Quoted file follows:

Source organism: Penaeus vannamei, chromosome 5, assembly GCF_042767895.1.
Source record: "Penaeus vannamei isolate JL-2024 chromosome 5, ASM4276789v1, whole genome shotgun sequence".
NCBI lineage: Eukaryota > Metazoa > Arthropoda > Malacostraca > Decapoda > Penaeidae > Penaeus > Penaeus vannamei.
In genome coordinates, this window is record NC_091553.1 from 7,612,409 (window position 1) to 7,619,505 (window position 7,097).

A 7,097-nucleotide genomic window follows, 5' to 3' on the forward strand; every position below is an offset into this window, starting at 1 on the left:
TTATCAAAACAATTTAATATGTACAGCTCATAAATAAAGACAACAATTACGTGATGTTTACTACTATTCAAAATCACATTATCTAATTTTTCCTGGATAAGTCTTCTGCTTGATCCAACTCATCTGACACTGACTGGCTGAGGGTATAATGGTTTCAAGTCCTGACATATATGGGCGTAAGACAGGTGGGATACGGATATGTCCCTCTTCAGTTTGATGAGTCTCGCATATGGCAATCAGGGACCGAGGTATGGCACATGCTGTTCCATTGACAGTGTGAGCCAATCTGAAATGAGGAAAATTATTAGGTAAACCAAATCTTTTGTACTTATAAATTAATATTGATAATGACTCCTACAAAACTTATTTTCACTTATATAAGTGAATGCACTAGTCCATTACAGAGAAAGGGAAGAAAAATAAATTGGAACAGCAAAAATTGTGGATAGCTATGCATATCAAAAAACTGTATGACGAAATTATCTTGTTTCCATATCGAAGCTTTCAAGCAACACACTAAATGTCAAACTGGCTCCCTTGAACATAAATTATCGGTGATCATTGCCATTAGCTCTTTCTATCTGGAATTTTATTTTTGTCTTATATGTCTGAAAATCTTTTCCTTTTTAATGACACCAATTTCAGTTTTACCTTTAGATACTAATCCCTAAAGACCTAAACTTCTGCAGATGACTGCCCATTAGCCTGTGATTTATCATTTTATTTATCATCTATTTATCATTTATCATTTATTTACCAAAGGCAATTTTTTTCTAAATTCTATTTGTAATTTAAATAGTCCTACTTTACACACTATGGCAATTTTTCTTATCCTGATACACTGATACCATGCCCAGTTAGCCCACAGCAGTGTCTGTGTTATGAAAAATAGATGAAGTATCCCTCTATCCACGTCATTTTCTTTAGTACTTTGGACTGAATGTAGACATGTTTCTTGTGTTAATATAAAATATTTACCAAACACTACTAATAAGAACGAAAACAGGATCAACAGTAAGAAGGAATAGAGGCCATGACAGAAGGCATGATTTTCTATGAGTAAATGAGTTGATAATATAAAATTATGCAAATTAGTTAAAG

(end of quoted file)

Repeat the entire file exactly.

Source organism: Penaeus vannamei, chromosome 5, assembly GCF_042767895.1.
Source record: "Penaeus vannamei isolate JL-2024 chromosome 5, ASM4276789v1, whole genome shotgun sequence".
NCBI lineage: Eukaryota > Metazoa > Arthropoda > Malacostraca > Decapoda > Penaeidae > Penaeus > Penaeus vannamei.
In genome coordinates, this window is record NC_091553.1 from 7,612,409 (window position 1) to 7,619,505 (window position 7,097).

A 7,097-nucleotide genomic window follows, 5' to 3' on the forward strand; every position below is an offset into this window, starting at 1 on the left:
TTATCAAAACAATTTAATATGTACAGCTCATAAATAAAGACAACAATTACGTGATGTTTACTACTATTCAAAATCACATTATCTAATTTTTCCTGGATAAGTCTTCTGCTTGATCCAACTCATCTGACACTGACTGGCTGAGGGTATAATGGTTTCAAGTCCTGACATATATGGGCGTAAGACAGGTGGGATACGGATATGTCCCTCTTCAGTTTGATGAGTCTCGCATATGGCAATCAGGGACCGAGGTATGGCACATGCTGTTCCATTGACAGTGTGAGCCAATCTGAAATGAGGAAAATTATTAGGTAAACCAAATCTTTTGTACTTATAAATTAATATTGATAATGACTCCTACAAAACTTATTTTCACTTATATAAGTGAATGCACTAGTCCATTACAGAGAAAGGGAAGAAAAATAAATTGGAACAGCAAAAATTGTGGATAGCTATGCATATCAAAAAACTGTATGACGAAATTATCTTGTTTCCATATCGAAGCTTTCAAGCAACACACTAAATGTCAAACTGGCTCCCTTGAACATAAATTATCGGTGATCATTGCCATTAGCTCTTTCTATCTGGAATTTTATTTTTGTCTTATATGTCTGAAAATCTTTTCCTTTTTAATGACACCAATTTCAGTTTTACCTTTAGATACTAATCCCTAAAGACCTAAACTTCTGCAGATGACTGCCCATTAGCCTGTGATTTATCATTTTATTTATCATCTATTTATCATTTATCATTTATTTACCAAAGGCAATTTTTTTCTAAATTCTATTTGTAATTTAAATAGTCCTACTTTACACACTATGGCAATTTTTCTTATCCTGATACACTGATACCATGCCCAGTTAGCCCACAGCAGTGTCTGTGTTATGAAAAATAGATGAAGTATCCCTCTATCCACGTCATTTTCTTTAGTACTTTGGACTGAATGTAGACATGTTTCTTGTGTTAATATAAAATATTTACCAAACACTACTAATAAGAACGAAAACAGGATCAACAGTAAGAAGGAATAGAGGCCATGACAGAAGGCATGATTTTCTATGAGTAAATGAGTTGATAATATAAAATTATGCAAATTAGTTAAAG